today in the Hamilton region

Gene Denzel lezned at
Sun Feb 22 19:27:07 EST 2004

Of course today was one of those 'have to get out and just enjoy it' 
days of early Spring/late Winter, but there were also rewards in the 
At Fruitland Road end, there were a number of the standard species 
(lots of White Wing Scoters and Common Goldeneye, plus tons of 
Long-Tails and a few Scaup). My wife caught sight of what appeared to 
be a Barrow's Goldendeye, but by the time I got the scope out I could 
only find Common. There were also Red-Breasted Merg's.
As we worked our way up the coast, we saw more of the same, plus some 
Surf Scoters, and then discovered a massive exercise of the gendarmerie 
around the Windermere Basin/Tollgate Ponds area, where the road was 
blocked off (was this an exercise associated with the immenent 
Conference, or some local event??). At any rate, we defaulted to the 
canal under the lift bridge, where in addition to the usual species 
(many many beautiful male Long-Tails discussing loudly their 
suitability to be chosen by the equally numerous females), we sighted 
an exquisite male WOOD-DUCK perched on the middle 'rail' of the 
side-wall opposite the drive-in under the bridge. It was there around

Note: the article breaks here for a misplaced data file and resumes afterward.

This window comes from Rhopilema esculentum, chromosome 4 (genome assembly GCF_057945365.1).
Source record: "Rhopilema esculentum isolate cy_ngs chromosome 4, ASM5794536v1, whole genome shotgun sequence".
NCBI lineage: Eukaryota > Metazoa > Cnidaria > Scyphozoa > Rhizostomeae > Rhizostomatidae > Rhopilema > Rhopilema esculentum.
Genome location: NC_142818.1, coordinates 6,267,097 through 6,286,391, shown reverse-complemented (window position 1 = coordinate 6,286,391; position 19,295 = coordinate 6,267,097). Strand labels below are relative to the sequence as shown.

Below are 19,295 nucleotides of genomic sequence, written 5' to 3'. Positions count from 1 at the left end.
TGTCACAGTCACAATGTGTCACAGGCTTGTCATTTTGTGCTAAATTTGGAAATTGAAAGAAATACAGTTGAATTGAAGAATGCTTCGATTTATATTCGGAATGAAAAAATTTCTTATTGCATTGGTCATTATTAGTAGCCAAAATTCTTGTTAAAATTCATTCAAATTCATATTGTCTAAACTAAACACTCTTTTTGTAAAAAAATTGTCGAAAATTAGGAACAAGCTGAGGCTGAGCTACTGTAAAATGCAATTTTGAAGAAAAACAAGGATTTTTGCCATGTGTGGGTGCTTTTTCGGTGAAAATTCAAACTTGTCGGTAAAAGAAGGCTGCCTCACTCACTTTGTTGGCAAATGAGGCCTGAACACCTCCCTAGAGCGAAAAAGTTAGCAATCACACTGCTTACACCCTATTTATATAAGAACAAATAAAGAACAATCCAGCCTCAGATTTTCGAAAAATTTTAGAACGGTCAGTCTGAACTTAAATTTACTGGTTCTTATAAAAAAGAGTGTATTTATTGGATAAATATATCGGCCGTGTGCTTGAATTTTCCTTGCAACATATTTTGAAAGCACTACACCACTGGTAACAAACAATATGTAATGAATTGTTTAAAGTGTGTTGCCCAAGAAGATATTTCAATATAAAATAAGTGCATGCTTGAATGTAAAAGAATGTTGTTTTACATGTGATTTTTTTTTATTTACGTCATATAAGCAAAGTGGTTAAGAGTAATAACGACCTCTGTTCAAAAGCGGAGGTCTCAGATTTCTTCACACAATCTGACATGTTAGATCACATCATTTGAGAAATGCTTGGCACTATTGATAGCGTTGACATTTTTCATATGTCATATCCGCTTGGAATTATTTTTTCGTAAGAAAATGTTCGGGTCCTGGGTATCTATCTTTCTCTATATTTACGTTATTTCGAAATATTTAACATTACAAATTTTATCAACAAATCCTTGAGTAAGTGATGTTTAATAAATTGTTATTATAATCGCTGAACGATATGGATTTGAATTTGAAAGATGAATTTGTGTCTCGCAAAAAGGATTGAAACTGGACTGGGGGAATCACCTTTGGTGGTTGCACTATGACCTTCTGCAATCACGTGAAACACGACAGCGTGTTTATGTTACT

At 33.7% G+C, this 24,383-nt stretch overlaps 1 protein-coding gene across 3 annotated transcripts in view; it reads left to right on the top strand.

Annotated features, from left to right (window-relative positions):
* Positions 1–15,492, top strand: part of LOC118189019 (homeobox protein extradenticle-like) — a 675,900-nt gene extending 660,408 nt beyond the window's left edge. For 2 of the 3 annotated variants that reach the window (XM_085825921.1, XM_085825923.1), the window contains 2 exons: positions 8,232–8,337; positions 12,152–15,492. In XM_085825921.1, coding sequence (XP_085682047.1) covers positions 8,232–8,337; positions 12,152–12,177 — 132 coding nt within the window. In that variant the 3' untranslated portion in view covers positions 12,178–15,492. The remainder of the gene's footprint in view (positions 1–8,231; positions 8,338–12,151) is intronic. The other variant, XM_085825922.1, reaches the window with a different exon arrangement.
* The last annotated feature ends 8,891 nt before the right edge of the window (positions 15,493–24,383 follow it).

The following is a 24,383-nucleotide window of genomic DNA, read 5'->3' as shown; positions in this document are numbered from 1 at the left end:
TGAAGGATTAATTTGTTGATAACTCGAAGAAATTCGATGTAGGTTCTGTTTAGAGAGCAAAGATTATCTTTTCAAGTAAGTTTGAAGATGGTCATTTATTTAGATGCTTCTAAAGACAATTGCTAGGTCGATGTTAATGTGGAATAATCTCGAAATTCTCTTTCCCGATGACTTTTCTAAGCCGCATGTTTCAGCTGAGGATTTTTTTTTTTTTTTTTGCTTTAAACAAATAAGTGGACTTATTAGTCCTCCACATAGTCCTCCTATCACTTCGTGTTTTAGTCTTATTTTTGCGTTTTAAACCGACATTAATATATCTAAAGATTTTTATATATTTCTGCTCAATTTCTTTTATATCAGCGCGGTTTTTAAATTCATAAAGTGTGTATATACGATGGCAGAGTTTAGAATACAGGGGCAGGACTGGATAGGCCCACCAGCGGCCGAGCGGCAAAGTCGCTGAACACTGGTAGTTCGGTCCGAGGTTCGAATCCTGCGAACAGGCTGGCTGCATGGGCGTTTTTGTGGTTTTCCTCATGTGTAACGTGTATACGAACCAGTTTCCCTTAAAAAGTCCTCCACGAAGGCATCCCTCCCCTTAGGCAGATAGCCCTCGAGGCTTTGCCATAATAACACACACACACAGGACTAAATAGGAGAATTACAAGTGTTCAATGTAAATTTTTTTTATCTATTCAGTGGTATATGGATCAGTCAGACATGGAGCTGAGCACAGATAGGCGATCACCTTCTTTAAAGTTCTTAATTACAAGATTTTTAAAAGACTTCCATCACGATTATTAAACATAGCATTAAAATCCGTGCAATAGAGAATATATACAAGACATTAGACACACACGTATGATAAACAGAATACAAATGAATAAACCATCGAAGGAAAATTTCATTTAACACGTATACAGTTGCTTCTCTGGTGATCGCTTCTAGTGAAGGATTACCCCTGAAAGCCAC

noon, and for some time, but then vanished, perhaps due to dogs being 
walked along the causeway on that side of the canal.
We finished with a hike in the Hendrie Valley, which featured a 
MOCKINGBIRD which was posing for a photograph for several minutes, 
giving both left and right profiles to an attentive photographer near 
the site where many have seen the Brown Thrasher and Catbird. We did 
see a couple of WHITE-THROATED SPARROWS, but not the reported Fox 
Sparrow (seen earlier in the day, of course).
It's good to be alive and able to get out and enjoy the beauties with 
which we are surrounded , is it not?

Professor Gene Denzel
Information Technology Program
Department of Mathematics and Statistics
York University   416-736-5250

Gene Denzel <lezned at>

Visit for information on leaving
and joining the list. As well as general information and content

More information about the ONTBIRDS mailing list